What do all of those terms on pet food labels mean? Should you buy grain free? Holistic? Natural? How much meat is actually in the food?
There are new pet foods introduced almost weekly it seems, so choosing the best option can be confusing, as they all profess to be the best!  How can we weed through all the options and make an informed decision?   Below is some information to help make your decisions easier.
Terms can be confusing but here is a guide:
⦁ “Chicken” (or beef or any meat) if used alone in a product’s name means that chicken makes up at least 95% of the total weight of the product
⦁ “Chicken dinner/entree/platter/recipe/formula” means that only 10% of the entire product needs to be chicken
⦁ “With chicken” means that the product is only required to have 3% chicken
⦁ “Chicken flavor” – very little chicken is used and only requires that “the ingredient is recognized by the pet as chicken”
⦁ 100% Organic – contents must be 100% organic and carry the USDA Organic Seal
⦁ “Natural” – requires only natural ingredients that are without chemical alteration
⦁ “Holistic” – is not defined by AAFCO, so anything can be labeled “holistic” despite what it might contain
⦁ “For all life stages” – these foods are formulated for growth so an adult or senior pet may receive excessive nutrients and calories
⦁ “By-products” – This term has a falsely negative connotation, but can contain highly digestible and nutritious organ tissue.  It is NOT beaks, feathers, etc.
Ingredient List:  The first 5 ingredients in the list are the main ingredients.  They are listed in order of weight in descending order. Any ingredient with a lot of water will be heavier and listed at the top (most meats are included here).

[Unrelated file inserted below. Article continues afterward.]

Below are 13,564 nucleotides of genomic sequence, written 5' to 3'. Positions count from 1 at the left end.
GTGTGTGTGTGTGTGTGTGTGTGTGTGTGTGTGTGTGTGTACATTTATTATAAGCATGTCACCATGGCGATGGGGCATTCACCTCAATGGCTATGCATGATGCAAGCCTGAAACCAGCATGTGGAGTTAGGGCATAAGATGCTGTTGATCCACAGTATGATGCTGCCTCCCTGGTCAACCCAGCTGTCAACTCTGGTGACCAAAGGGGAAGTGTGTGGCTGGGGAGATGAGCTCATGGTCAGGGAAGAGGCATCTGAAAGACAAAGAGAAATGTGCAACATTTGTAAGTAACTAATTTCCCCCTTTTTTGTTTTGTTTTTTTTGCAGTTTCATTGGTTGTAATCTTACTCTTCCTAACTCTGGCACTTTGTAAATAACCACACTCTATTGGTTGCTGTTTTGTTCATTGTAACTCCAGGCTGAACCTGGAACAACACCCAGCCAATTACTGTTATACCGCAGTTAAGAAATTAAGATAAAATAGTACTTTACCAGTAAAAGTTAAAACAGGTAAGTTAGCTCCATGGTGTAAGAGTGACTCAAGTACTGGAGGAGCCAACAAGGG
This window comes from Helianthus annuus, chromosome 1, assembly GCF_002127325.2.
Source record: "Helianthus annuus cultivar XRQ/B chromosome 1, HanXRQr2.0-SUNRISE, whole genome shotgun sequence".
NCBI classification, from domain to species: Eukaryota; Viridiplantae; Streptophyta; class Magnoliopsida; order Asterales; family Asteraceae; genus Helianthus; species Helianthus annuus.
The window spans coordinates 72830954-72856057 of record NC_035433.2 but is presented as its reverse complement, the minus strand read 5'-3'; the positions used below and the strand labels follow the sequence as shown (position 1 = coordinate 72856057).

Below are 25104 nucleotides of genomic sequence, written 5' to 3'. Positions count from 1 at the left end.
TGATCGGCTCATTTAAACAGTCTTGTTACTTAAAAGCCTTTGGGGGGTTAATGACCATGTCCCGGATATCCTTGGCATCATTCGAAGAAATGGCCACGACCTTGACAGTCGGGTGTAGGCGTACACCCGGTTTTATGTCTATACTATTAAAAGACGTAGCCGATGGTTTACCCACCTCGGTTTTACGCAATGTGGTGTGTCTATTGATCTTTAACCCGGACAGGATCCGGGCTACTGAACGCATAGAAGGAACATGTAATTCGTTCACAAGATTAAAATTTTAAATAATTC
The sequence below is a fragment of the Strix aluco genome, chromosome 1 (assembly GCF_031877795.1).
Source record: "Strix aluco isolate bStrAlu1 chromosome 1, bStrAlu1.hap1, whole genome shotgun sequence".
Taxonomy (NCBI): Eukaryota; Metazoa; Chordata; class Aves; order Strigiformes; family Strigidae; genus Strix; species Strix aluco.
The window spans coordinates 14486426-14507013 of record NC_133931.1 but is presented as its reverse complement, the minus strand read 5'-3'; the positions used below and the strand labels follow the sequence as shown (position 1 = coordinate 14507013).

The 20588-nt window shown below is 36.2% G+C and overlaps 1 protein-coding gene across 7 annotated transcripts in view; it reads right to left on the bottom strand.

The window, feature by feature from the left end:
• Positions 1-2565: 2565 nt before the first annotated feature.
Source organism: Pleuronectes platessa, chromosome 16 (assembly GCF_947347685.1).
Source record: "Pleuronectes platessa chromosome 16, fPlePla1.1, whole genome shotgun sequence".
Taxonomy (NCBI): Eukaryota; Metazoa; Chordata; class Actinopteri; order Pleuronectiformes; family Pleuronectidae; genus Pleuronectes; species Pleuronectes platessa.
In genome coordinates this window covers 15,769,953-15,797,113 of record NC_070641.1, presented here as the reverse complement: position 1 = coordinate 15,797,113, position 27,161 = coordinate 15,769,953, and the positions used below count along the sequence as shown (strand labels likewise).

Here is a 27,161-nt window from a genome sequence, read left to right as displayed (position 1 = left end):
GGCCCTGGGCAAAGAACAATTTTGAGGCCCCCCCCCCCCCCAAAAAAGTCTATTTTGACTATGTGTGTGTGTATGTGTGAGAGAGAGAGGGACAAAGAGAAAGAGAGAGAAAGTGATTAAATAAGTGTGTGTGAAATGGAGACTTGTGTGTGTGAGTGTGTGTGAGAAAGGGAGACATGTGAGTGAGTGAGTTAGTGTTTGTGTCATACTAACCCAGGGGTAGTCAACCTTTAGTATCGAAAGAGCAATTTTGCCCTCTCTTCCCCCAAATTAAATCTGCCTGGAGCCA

Grain (especially corn) has also received a negative image lately.  Good quality grains can provide highly digestible carbohydrates for energy, quality protein for muscle and tissue growth and several natural antioxidants.  Just because a food is “grain free” does not mean it does not contain carbohydrates.  Items such as peas, potatoes, sweet potatoes, beans and lentils are substituted for traditional carbohydrates.  These are no more nutritious and in some cases actually have more carbs than traditional carbohydrates.  Some “grain free” diets which are lower in carbs are higher in fat and calories.  True food allergies to grains are very rare.  If there is a food allergy, it is typically to the protein source, not the grain.  Recently “grain free” foods have been implicated in possibly contributing to heart disease in dogs.
Guaranteed Analysis:  AAFCO is the American Association of Feed Control Officials.  This organization governs the standards for pet foods.  AAFCO has no control over packaging, websites, literature or advertising.  Products are best compared on a “dry-matter basis” as this negates the effect of water content which can significantly skew  percentages.
The gold standard for determining nutritional adequacy is testing on live animals.  Look for the phrase:  “Animal feeding tests using AAFCO procedures substantiate that this food provides complete and balanced nutrition”.
An alternative is formulating the ingredients to meet the requirements of a specific nutrient profile established by AAFCO.  With this method, there is no guarantee of nutrient bioavailablity or palatability.  Look for this phrase:  “This food is formulated to meet the nutritional levels established by the AAFCO Food Nutrient Profiles”.
Comparing pet food labels and choosing an appropriate food for your pet can be daunting.  Of course everyone claims to be “the best”.  There is a lot of misinformation out there.  Hopefully these guidelines can help you make an informed decision. And as always, let us know if you would like us to help and make recommendations for your pet’s needs.